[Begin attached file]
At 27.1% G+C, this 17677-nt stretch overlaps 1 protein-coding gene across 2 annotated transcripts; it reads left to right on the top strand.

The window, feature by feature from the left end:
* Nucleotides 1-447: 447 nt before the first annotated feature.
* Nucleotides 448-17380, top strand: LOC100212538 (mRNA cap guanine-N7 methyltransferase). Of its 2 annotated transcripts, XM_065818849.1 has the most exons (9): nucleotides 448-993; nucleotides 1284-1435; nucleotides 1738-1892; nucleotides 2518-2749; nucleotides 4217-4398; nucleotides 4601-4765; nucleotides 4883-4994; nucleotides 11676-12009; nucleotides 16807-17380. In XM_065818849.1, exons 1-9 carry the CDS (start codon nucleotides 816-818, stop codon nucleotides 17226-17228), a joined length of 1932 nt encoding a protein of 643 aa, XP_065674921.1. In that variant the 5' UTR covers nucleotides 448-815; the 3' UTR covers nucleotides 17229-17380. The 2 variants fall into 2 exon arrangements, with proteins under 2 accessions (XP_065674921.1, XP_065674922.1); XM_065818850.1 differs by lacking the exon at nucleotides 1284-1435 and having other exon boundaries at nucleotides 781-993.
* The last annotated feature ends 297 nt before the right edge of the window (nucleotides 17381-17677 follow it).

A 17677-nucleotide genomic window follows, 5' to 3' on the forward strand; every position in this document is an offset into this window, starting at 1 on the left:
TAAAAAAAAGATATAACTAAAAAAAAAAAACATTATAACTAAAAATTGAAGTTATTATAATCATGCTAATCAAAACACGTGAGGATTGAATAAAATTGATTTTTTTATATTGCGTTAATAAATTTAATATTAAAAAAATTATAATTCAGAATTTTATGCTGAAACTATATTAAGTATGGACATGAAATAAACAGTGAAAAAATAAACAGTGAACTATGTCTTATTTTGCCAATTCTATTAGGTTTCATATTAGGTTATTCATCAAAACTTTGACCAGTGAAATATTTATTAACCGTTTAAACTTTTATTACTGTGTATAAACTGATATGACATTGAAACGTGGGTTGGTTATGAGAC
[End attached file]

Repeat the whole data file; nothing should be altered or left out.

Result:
At 27.1% G+C, this 17677-nt stretch overlaps 1 protein-coding gene across 2 annotated transcripts; it reads left to right on the top strand.

The window, feature by feature from the left end:
* Nucleotides 1-447: 447 nt before the first annotated feature.
* Nucleotides 448-17380, top strand: LOC100212538 (mRNA cap guanine-N7 methyltransferase). Of its 2 annotated transcripts, XM_065818849.1 has the most exons (9): nucleotides 448-993; nucleotides 1284-1435; nucleotides 1738-1892; nucleotides 2518-2749; nucleotides 4217-4398; nucleotides 4601-4765; nucleotides 4883-4994; nucleotides 11676-12009; nucleotides 16807-17380. In XM_065818849.1, exons 1-9 carry the CDS (start codon nucleotides 816-818, stop codon nucleotides 17226-17228), a joined length of 1932 nt encoding a protein of 643 aa, XP_065674921.1. In that variant the 5' UTR covers nucleotides 448-815; the 3' UTR covers nucleotides 17229-17380. The 2 variants fall into 2 exon arrangements, with proteins under 2 accessions (XP_065674921.1, XP_065674922.1); XM_065818850.1 differs by lacking the exon at nucleotides 1284-1435 and having other exon boundaries at nucleotides 781-993.
* The last annotated feature ends 297 nt before the right edge of the window (nucleotides 17381-17677 follow it).

A 17677-nucleotide genomic window follows, 5' to 3' on the forward strand; every position in this document is an offset into this window, starting at 1 on the left:
TAAAAAAAAGATATAACTAAAAAAAAAAAACATTATAACTAAAAATTGAAGTTATTATAATCATGCTAATCAAAACACGTGAGGATTGAATAAAATTGATTTTTTTATATTGCGTTAATAAATTTAATATTAAAAAAATTATAATTCAGAATTTTATGCTGAAACTATATTAAGTATGGACATGAAATAAACAGTGAAAAAATAAACAGTGAACTATGTCTTATTTTGCCAATTCTATTAGGTTTCATATTAGGTTATTCATCAAAACTTTGACCAGTGAAATATTTATTAACCGTTTAAACTTTTATTACTGTGTATAAACTGATATGACATTGAAACGTGGGTTGGTTATGAGAC